Eighteen books by 18 authors, 18 different protagonists, and one third-grade classroom helmed by one unflappable teacher. The numbers add up to The Kids in Mrs. Z’s Class, an upcoming chapter-book series from Algonquin Young Readers, first announced here.
Set in Curiosity Academy, a new magnet school in the town of Peppermint Falls, the sprawling series featuring a multicultural cast will roll out on June 11, 2024, with Emma McKenna, Full Out by Kate Messner and Rohan Murthy Has a Plan by Rajani LaRocca. Due in January 2025 are Poppy Song Bakes a Way by Karina Yan Glaser and The Ballad of Memo Castillo by William Alexander. Rounding out the series’ inaugural wave of books are two as-yet-untitled novels by Joseph Bruchac and Kekla Magoon, tentatively scheduled for summer 2025. Kat Fajardo will illustrate each title.
Subsequent novels in the series will be written by Tracey Baptiste, Martha Brockenbrough, Lamar Giles, Mike Jung, Hena Khan, Kyle Lukoff, Meg Medina, Olugbemisola Rhuday-Perkovich, Eliot Schrefer, Laurel Snyder, and Linda Urban.
The Kids in Mrs. Z’s Class is spearheaded by Cheryl Klein, who was named editorial director of Algonquin Books for Young Readers in June 2022. “I came to Algonquin with an assignment to think about how we could further expand the list,” Klein said. “Algonquin published its first picture book last fall, and we began talking about starting a chapter book series, a format that [parent company] Hachette hadn’t done in a few years. We saw an open space there.”
To fill that void, Klein reached into her own past and reading tastes to envision a series for readers ages 7–10. “I’ve always loved character-driven stories featuring people coming together to work on a joint endeavor,” she said. “Also, I’m the child of teachers and I was a big school nerd. I love how the school experience brings so many different people together. The setup of this series offers the opportunity to see the same characters and events from different points of view, and to discover the hidden depths or secrets of characters a reader might take for granted on first meeting.”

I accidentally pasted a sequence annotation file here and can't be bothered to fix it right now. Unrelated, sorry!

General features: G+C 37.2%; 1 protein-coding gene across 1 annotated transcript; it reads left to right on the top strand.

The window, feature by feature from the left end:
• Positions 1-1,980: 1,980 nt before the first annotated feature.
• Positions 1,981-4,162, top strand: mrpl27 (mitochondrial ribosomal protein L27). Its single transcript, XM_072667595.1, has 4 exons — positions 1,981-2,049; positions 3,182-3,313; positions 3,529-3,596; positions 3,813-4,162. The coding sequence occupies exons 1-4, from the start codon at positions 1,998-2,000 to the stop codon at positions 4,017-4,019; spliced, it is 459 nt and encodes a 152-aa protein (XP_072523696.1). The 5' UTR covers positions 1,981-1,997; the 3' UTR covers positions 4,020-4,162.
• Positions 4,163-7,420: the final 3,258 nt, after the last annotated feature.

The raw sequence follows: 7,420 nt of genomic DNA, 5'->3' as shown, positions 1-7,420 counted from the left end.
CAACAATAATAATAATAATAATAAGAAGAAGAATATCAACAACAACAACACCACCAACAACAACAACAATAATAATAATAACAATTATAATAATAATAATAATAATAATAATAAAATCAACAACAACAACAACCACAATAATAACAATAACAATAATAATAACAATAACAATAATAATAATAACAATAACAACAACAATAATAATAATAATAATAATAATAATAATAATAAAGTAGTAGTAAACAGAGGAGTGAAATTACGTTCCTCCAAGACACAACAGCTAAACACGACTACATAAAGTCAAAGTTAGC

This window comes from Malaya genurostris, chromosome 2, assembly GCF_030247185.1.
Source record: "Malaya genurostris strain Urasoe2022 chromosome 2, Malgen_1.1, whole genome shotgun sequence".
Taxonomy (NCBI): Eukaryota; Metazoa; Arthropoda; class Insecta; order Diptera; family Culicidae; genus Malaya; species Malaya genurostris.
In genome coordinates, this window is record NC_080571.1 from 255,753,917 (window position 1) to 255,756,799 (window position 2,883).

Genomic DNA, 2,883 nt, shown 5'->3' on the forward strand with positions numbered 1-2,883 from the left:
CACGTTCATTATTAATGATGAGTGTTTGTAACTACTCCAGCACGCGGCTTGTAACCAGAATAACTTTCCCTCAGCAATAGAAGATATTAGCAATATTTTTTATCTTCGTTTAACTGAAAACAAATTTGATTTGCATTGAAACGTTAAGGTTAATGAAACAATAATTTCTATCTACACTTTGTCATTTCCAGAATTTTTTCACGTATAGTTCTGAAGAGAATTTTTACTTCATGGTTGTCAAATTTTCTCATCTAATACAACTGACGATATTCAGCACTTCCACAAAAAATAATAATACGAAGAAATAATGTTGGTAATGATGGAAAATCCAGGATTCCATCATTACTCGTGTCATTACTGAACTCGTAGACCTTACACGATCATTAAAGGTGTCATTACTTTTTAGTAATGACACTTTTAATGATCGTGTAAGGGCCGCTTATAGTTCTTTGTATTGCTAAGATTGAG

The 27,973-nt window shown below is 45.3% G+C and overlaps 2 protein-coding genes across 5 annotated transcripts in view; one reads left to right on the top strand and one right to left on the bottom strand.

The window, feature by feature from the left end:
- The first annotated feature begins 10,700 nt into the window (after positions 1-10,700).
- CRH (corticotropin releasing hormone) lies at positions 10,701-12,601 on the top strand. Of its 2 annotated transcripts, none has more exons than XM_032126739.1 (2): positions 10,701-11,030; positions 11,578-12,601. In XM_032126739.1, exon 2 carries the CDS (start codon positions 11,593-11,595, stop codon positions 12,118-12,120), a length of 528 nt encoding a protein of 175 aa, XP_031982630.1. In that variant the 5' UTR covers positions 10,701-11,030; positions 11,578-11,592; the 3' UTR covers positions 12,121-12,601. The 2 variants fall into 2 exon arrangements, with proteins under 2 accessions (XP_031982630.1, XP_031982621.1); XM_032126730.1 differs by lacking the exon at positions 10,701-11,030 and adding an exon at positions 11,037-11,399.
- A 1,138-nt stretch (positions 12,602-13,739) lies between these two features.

Assembling a Village
The series’ development was accelerated by a serendipitous encounter at the June 2022 ALA conference, between Stacy Lellos, v-p and publisher of Workman Kids and Algonquin Young Readers, and author Kate Messner, whose myriad children’s works include the Ranger in Time, History Smashers, Fergus and Zeke, and Over and Under series.
“After ALA, Klein recalled, “Stacy and I began talking about what a talented writer and a great person Kate is, and I knew that she had a background in education.” Klein wasted no time reaching out to Messner to ask if she’d be interested in becoming the series’ coordinator. Messner happily accepted, agreeing to write the first and final books in The Kids in Mrs. Z’s Class, and to tackle the daunting process of lining up 16 additional authors.
Messner collaborated with Klein to compile a wish list of potential contributors. “We knew we wanted to select talented writers who were funny, kind people,” Messner said. “They also needed to be team players who’d approach the project with a sense of joy and play—and almost everyone we contacted signed on.”
One of the enthusiastic recruits was LaRocca, author of numerous works for children, among them Red, White, and Whole, a 2022 Newbery Honor Book. LaRocca was thrilled when Messner pulled her aside at a writers’ retreat to ask if she’d like to join Mrs. Z’s Class’s author roster.
“Kate told me to think about it,” LaRocca said. “But I didn’t need to think about it—I said ‘yes’ right then. I loved the idea of a chapter-book series with many authors getting to create their own main character, story, and distinct narrator voice. And the diversity of writers and students included reflects what a classroom in America actually looks like, which I think is fantastic.”
Populating Mrs. Z’s classroom was a meticulous, collective undertaking. Klein and Messner collaborated on a character creation worksheet that guided authors in the development of their characters for the series.
The authors were asked to provide such details as their character’s cultural background, family structure, and favorite color. Some of the questions dug deep, asking authors to reveal one secret that their protagonist has that classmates do not know, and what peers see—and don’t see—when they look at them.
The worksheets were shared with all authors and became the foundation for the series bible, which they used to construct their individual story arcs. Authors were also given maps of the school and the town and were invited to weigh in on the details of the setting, an opportunity that, LaRocca said, “was a special joy, since contributors to a series don’t always get the chance to help create the world itself.”
Communication and information swapping among the series’ contributors has been open and ongoing, Messner said. “Since the main character in one book is a secondary character in the others, authors share drafts and talk to each other about ways our characters will interact. We have this amazing team of creators, all writing in the same sandbox, and I think we’re all rediscovering the role that collaboration, conversation, and play have in our lives as writers and as readers.”
LaRocca encapsulated her participation in the series simply as “a delight. It feels like a big hug.”